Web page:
in config/environments/development.rb:

config.action_mailer.default_url_options = { :host => ‘localhost:3000’ }

In production, :host should be set to the actual host of your application.

2. Ensure you have defined root_url to *something* in your config/routes.rb.
For example:

root :to => “home#index”

3. Ensure you have flash messages in app/views/layouts/application.html.erb.
For example:

<p class=”notice”><%= notice %></p>
<p class=”alert”><%= alert %></p>

4. If you are deploying Rails 3.1 on Heroku, you may want to set:

config.assets.initialize_on_precompile = false

On config/application.rb forcing your application to not access the DB
or load models when precompiling your assets.


Ruby on Rails Support Discontinued in NetBeans IDE

I received this e-mail today (2011-01-27) about the end of Ruby on Rails support in NetBeans…

Here’s a link to the announcement on their website:

This doesn’t surprise me at all, and I’m glad I switched to RubyMine a few months ago! I’ve noticed the Ruby/Rails forums on the NetBeans have been really dead for a while now, and I had already seen the in-house development going down hill.

So, here is the e-mail I received:

From: [===== (Update: 2011-01-27) I blanked out his part to protect the sender, at their request =======]
Sent: Thursday, January 27, 2011 4:39 AM
To: undisclosed-recipients:
Subject: Important Message: Ruby on Rails Support Discontinued in NetBeans IDE

Dear NetBeans Community:

After thorough consideration, we have taken the difficult step to discontinue support for Ruby on Rails in the NetBeans IDE. Two main issues underpin this decision:

Java SE 7 and Java Development Kit 7 (JDK 7) are the next major releases of the Java SE platform, which Oracle is committed to deliver in 2011. A key objective of the NetBeans IDE has always been to offer superior support for the Java platform. To maintain that objective and capitalize on the JDK 7 release themes–multi-language support, developer productivity and performance–it is necessary that our engineering resources are committed to a timely and quality release of NetBeans IDE 7.0.

Second: Although our Ruby support has historically been well received, based on existing low usage trends we are unable to justify the continued allocation of resources to support the feature.

As of January 27, the Ruby on Rails module will be gone from development builds of NetBeans IDE 7.0. Developers who want to continue to use Ruby on Rails functionality in the NetBeans IDE should please visit the NetBeans Ruby Support page for details on how to do so going forward.

We remain committed to delivering a first-class product to our community of developers and users, and we encourage your feedback on our mailing lists and forums, on Twitter, or by writing to us.

Thank you for your continued support of NetBeans. 
The NetBeans Team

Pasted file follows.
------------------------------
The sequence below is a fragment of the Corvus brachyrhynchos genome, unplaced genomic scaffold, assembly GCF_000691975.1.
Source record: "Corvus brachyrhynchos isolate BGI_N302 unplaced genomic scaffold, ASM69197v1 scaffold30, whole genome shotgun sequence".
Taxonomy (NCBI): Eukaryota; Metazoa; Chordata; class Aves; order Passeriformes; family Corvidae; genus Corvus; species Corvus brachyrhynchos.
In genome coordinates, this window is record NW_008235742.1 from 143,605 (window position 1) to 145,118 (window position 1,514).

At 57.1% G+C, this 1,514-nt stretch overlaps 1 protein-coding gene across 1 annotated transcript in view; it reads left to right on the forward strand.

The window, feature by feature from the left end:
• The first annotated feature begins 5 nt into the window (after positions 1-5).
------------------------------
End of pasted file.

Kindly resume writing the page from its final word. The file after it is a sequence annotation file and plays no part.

Rails Installer for Windows

There’s a new way to Install Ruby and Rails on a Windows Machine

I wanted to make a small post to point you curious Windows developers over to the new Rails Installer for Windows web site (approx January 18, 2011), which was recently put online by Engine Yard, and is headed up by Wayne Seguin, the author of the popular RVM gem. The site shows three simple steps that will have your Windows box up and running with Ruby and Rails in just a few clicks. There is even a brief 3-minute video showing you just how simple it is to follow the steps and generate your first Rails 3 app in just minutes.

Next, you need an editor…

I think what the did is great; however… I think the stopped one step too soon. They get Ruby and Rails installed on your Windows machine, and show you how to generate your first app, but they stop short of showing you how to edit the Ruby and Rails source code files to actually finish building an app. Most hard core Rails devs are Linux or Mac users, and they eat, breathe, and sleep in a terminal window or some other (weird) text editor to do the actual coding. By now in my coding career, I know that every dev has his or her own favorite editor, and that’s fine; I have my own favorites too.  You could go really hard-code on the Windows platform and use Notepad plus an Explorer window. However, I think that if a new Rails on Windows users does jump on board, they will come out better choosing one the available code editors or IDEs to make their coding experience better.

You can gain a lot of insight about a Rails app just by seeing a visual of the folder structure that you get in a generated rails app. That’s the first thing you need to get your brain around as you start studying Rails. From the folder structure, you will edit the code for various Rails resources (i.e. the Models, the Views, and the Controllers), as well as a handful of config files for a Rails app.

You should check out each of these to see which one you like best: Ruby Mine IDE, RedCar, NetBeans, Komodo IDE, E editor(similar to TextMate)